Regular exercise increase the rate of blood flow, and the more blood that pumps through your body, more oxygen and nutrients are delivered to the skin cells.  Finally, exercise is a great stress reliever in that it temporarily gets things of your mind and can release pent-up anger/frustration. Stress can often triggers unhealthy cravings (which, depending on the food, might diminish skin color), acne, and even wrinkles from frowning (Everyday Health).

Bottom Line

It may be a tad messy to make your a face mask or time-consuming to body brush yourself; but when you weigh the options of laying in the sun and facing skin cancer, damaged eyes, a weak immune system, allergic reactions, premature aging,  and dry skin, the saffron mask may look more appealing. Make sure to eat lots of foods, like carrots and papaya, that contain the skin-tinting carotenoid vitamins. If making a  natural face mask, make sure that the ingredients contain carotenoids (such as saffron) which will help keep your skin looking healthy. Finally, never forget that benefits that a bit of exfoliation and increased blood circulation can do for you, and never go sunbathing without lots of suntan lotion!

Post by Taylor Barbieri

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  • Taylor

    Hey Meg!

    Thank you for commenting! I am having a bit of trouble finding out definitively how many carotenoid-rich foods you should eat, but this blog from Dr. Nalini (http://doctornalini.com/cancer-fighting-foods-what-colors-are-on-your-plate/) may help. She recommends that you get in at least 2-4 carotenoid-veggies per meal, which figures out to 6-12 per day (note: Dr. Nalini’s website is not FDA approved/reviewed).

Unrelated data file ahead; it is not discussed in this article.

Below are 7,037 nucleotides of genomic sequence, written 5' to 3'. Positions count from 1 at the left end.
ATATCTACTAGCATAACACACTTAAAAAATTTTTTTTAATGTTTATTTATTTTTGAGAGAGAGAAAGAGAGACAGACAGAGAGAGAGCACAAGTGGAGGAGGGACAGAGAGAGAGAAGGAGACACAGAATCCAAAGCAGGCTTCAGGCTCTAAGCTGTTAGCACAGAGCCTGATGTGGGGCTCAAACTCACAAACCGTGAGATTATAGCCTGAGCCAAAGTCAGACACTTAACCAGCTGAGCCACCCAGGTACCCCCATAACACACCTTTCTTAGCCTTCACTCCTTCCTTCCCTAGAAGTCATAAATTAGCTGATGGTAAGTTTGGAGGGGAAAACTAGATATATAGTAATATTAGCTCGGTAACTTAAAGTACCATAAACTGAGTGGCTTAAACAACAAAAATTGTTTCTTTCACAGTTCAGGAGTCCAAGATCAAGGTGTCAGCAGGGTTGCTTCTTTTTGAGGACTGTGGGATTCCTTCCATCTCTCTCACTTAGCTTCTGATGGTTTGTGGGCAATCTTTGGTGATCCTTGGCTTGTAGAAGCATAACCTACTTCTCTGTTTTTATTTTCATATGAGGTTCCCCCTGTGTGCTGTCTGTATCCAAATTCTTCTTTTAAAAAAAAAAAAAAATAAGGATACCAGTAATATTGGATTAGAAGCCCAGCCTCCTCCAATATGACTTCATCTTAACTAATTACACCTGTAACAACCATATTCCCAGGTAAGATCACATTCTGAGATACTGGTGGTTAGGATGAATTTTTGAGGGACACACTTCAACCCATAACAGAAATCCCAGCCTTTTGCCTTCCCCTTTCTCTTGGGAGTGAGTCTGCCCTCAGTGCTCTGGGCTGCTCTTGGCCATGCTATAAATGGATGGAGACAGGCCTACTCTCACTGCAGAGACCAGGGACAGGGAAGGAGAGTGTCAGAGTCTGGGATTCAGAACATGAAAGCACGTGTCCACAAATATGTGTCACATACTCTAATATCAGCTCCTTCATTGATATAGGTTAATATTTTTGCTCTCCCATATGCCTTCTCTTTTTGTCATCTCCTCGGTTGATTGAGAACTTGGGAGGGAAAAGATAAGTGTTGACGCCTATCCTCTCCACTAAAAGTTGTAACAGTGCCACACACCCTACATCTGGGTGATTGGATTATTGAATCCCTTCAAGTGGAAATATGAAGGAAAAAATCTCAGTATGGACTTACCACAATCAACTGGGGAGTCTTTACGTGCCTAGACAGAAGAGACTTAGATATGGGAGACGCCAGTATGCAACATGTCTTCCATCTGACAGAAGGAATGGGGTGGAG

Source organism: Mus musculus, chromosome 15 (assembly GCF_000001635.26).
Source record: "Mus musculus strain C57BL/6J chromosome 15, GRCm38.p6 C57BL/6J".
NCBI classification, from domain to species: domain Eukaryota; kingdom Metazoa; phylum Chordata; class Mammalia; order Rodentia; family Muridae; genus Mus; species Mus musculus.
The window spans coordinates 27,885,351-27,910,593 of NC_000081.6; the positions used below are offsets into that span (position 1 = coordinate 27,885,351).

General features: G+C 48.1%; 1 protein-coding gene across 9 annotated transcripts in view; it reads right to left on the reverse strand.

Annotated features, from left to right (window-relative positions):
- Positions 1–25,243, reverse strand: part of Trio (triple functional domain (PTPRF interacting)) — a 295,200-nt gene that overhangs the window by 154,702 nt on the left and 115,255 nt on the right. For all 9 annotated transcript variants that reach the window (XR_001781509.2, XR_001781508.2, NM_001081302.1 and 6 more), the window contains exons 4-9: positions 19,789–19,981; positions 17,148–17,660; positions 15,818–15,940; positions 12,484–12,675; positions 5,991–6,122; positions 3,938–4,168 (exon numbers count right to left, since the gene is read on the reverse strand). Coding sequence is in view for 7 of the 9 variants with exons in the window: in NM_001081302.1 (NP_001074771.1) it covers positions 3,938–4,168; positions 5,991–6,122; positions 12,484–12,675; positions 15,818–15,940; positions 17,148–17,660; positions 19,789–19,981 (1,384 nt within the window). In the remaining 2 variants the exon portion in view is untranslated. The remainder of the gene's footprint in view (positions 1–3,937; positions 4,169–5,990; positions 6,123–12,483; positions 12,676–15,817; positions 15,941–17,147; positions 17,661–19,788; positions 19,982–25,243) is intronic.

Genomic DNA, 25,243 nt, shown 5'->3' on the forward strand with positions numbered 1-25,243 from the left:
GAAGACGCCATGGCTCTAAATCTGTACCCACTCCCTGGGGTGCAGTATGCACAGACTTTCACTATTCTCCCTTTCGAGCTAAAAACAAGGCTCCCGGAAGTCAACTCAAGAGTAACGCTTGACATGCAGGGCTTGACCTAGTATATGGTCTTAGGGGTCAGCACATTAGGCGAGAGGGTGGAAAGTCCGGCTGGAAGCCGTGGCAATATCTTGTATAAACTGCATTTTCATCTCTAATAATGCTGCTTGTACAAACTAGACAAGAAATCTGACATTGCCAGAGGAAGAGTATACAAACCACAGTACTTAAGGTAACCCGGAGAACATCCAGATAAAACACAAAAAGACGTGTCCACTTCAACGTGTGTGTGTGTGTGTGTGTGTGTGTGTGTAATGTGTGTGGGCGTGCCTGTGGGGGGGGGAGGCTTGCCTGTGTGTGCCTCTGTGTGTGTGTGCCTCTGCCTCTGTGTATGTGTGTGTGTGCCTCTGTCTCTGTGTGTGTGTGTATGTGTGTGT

I know that sounds like a lot, but there are crafty ways to work them into your meal without going overboard; for example, you can have a small salad of spinach and carrots, which are super carotenoid carriers, or make a fruit salad with mangoes, peaches, and apricots. Whenever I make a salad, I usually have at least two cups of spinach, a handful of carrots, a red or yellow pepper, strawberries and nuts, which gives me four servings of carotenoids while filling me up.

    Basically, if you want to see a noticeable skin change, just pack in as many colorful vegetables as possible – the richer the color is, the more carotenoids it has (usually). If you are going to drastically change your diet, check with your doctor so that s/he can make sure it won’t pose any potential problems. Hope this helps, and thank you for reading my article!

  • Meg

    Hi there! I’ve read several articles on the link between skin tone and carotenoid rich vegetable consumption, but how many servings does one require per day to achieve this? How many carrots could one add to their diet to see a noticeable change? Thanks!

  • Janessa

    Taylor, thanks so much! I’m going to check out that article. Sorry for the late response and you were indeed helpful. 🙂
    I really appreciate that all my questions on FutureDerm are thoughtfully replied to; it really inspires me to comment more.

  • Taylor
  • Taylor

    Hi Janessa!
    Thank you for commenting. Disocvery Health recommends that you exfoliate at least twice a week, but alter that according to your skin’s dryness and sensitivity. Even if you don’t exfoliate, it’s always good to wash you face everyday to clean up all of the lose dead cells and bacteria that may have accumulated during the day. How this was helpful!

  • Janessa

    It’s crazy how society glorifies a tan for a “healthy glow” when it’s actually damaging healthy skin. I like this post very much because it tells me what to avoid and alternatives. :]
    How many times a week should one exfoliate for the face? For the body?
    Thanks :]